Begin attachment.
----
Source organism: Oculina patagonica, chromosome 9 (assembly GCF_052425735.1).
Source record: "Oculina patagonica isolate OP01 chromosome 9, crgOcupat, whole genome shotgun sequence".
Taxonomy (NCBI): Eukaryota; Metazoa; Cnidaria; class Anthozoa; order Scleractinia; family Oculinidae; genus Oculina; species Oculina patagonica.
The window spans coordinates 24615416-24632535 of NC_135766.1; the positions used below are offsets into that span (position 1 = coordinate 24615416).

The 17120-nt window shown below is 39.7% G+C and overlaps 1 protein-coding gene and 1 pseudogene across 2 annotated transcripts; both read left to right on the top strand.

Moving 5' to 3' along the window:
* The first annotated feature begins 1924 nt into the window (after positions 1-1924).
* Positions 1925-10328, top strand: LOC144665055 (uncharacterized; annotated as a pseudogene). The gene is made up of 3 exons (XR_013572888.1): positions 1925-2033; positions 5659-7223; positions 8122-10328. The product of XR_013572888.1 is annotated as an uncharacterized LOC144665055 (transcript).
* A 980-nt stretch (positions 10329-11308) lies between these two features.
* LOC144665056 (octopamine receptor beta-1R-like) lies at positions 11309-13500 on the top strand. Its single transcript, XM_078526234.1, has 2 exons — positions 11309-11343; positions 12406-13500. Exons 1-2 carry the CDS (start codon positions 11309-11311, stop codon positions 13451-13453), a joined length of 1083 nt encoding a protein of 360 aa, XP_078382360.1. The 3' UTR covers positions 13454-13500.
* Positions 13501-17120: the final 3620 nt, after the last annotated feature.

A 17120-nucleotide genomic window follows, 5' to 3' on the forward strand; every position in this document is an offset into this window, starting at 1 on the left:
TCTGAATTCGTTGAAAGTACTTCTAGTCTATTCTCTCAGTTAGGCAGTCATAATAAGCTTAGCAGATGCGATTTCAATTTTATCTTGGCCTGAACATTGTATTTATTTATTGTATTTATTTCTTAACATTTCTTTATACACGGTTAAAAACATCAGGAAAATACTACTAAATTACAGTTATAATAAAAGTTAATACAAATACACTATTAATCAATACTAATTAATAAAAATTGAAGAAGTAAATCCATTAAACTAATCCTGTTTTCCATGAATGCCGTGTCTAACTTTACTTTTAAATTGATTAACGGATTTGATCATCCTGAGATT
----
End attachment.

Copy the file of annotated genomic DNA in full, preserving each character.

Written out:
Source organism: Oculina patagonica, chromosome 9 (assembly GCF_052425735.1).
Source record: "Oculina patagonica isolate OP01 chromosome 9, crgOcupat, whole genome shotgun sequence".
Taxonomy (NCBI): Eukaryota; Metazoa; Cnidaria; class Anthozoa; order Scleractinia; family Oculinidae; genus Oculina; species Oculina patagonica.
The window spans coordinates 24615416-24632535 of NC_135766.1; the positions used below are offsets into that span (position 1 = coordinate 24615416).

The 17120-nt window shown below is 39.7% G+C and overlaps 1 protein-coding gene and 1 pseudogene across 2 annotated transcripts; both read left to right on the top strand.

Moving 5' to 3' along the window:
* The first annotated feature begins 1924 nt into the window (after positions 1-1924).
* Positions 1925-10328, top strand: LOC144665055 (uncharacterized; annotated as a pseudogene). The gene is made up of 3 exons (XR_013572888.1): positions 1925-2033; positions 5659-7223; positions 8122-10328. The product of XR_013572888.1 is annotated as an uncharacterized LOC144665055 (transcript).
* A 980-nt stretch (positions 10329-11308) lies between these two features.
* LOC144665056 (octopamine receptor beta-1R-like) lies at positions 11309-13500 on the top strand. Its single transcript, XM_078526234.1, has 2 exons — positions 11309-11343; positions 12406-13500. Exons 1-2 carry the CDS (start codon positions 11309-11311, stop codon positions 13451-13453), a joined length of 1083 nt encoding a protein of 360 aa, XP_078382360.1. The 3' UTR covers positions 13454-13500.
* Positions 13501-17120: the final 3620 nt, after the last annotated feature.

A 17120-nucleotide genomic window follows, 5' to 3' on the forward strand; every position in this document is an offset into this window, starting at 1 on the left:
TCTGAATTCGTTGAAAGTACTTCTAGTCTATTCTCTCAGTTAGGCAGTCATAATAAGCTTAGCAGATGCGATTTCAATTTTATCTTGGCCTGAACATTGTATTTATTTATTGTATTTATTTCTTAACATTTCTTTATACACGGTTAAAAACATCAGGAAAATACTACTAAATTACAGTTATAATAAAAGTTAATACAAATACACTATTAATCAATACTAATTAATAAAAATTGAAGAAGTAAATCCATTAAACTAATCCTGTTTTCCATGAATGCCGTGTCTAACTTTACTTTTAAATTGATTAACGGATTTGATCATCCTGAGATT